Japan's bureaucracy is notorious for funding useless projects. In the 1980s, the government built eight airports used solely to ship vegetables to market—although farmers chose to stick with cheaper trucks. Politicians now get votes by promising to stop building highways and bridges.
Indonesians have long wondered how their 4 million civil servants occupy themselves all day at the office. The government gave a clue last week by announcing that 109,000 paper pushers don't do anything at all. Cost: $13 million a month.
High-ranking Taiwanese civil servants often get free housing from the government. And when they retire, they frequently fail to move out. A ruling party legislator estimates that civil servants unlawfully occupy some $590 million-worth of government-owned real estate.
The southern Chinese city of Zhuhai wanted to be a regional hub so it completed an international airport in 1995—with a capacity of 11 million passengers annually—at a cost of $830 million. But few have come: only 744,000 travelers used the airport last year, and management routinely turns out the lights between flights to save money.
Indians consider many rivers sacred. Maybe that's why they throw so much money at them. One hydroelectric dam project in Jharkhand was supposed to cost $85.3 million; the dam isn't anywhere near completion after 30 years and, according to capital investment research firm Projects Today, its total budget will probably rise to $684 million. Likewise, it's expected to take close to $4 billion to complete the massively controversial Narmada dam; the original budget was $1.4 billion.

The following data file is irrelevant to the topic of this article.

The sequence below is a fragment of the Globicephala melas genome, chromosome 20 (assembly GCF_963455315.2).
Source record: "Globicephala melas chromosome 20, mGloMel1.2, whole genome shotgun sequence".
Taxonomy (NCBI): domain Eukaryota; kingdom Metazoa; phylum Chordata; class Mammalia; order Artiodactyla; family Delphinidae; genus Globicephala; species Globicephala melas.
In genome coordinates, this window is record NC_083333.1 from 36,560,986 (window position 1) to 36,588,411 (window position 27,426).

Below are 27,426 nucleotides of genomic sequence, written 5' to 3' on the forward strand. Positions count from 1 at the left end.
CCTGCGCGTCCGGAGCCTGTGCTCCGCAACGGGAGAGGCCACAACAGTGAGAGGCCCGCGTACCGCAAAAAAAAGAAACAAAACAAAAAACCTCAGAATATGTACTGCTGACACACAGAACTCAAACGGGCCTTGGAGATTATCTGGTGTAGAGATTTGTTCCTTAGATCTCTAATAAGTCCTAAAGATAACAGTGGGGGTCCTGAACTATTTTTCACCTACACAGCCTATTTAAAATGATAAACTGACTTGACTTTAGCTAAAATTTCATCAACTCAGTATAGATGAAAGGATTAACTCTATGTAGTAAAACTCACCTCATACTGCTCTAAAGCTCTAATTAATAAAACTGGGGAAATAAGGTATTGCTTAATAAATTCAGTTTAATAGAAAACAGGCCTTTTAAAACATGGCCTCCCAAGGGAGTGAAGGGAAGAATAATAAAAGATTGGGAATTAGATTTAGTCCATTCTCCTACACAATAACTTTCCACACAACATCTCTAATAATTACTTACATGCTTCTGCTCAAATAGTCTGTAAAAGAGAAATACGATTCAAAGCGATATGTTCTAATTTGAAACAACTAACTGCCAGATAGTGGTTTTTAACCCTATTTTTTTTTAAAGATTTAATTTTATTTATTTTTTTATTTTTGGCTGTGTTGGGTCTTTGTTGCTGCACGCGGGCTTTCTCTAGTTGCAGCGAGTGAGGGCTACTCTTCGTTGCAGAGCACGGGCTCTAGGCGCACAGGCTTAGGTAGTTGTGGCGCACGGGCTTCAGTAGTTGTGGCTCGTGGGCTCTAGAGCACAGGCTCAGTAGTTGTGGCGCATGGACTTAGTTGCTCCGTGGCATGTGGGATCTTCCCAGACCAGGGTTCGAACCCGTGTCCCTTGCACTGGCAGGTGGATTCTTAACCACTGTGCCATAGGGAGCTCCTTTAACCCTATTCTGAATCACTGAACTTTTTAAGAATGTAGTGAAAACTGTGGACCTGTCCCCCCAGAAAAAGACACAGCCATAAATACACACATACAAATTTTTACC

Road to Perdition
The Philippines built a 5.1-km highway to take pressure off Roxas Boulevard, a bayside avenue named for former President Manuel Roxas. The new road is called President Diosdado Macapagal Avenue to honor another former leader, father of current President Gloria Macapagal Arroyo. But when the road's budget went from $9.1 million to $20 million, there was a public fuss and the entire board of the government agency in charge of the project was forced to go on involuntary leave. That's no way to honor the President's father: some are now suggesting the road be renamed Central Boulevard.
Jumpin' Jack Cash
Hong Kong wants the world to know that SARS is a plague of the past, so it has budgeted more than $10 million for concerts next month featuring Prince, the Rolling Stones, Santana, José Carreras and F4. The government refuses to detail how much each act will get, but critics are howling that the Stones are reportedly being paid more than double their usual rate.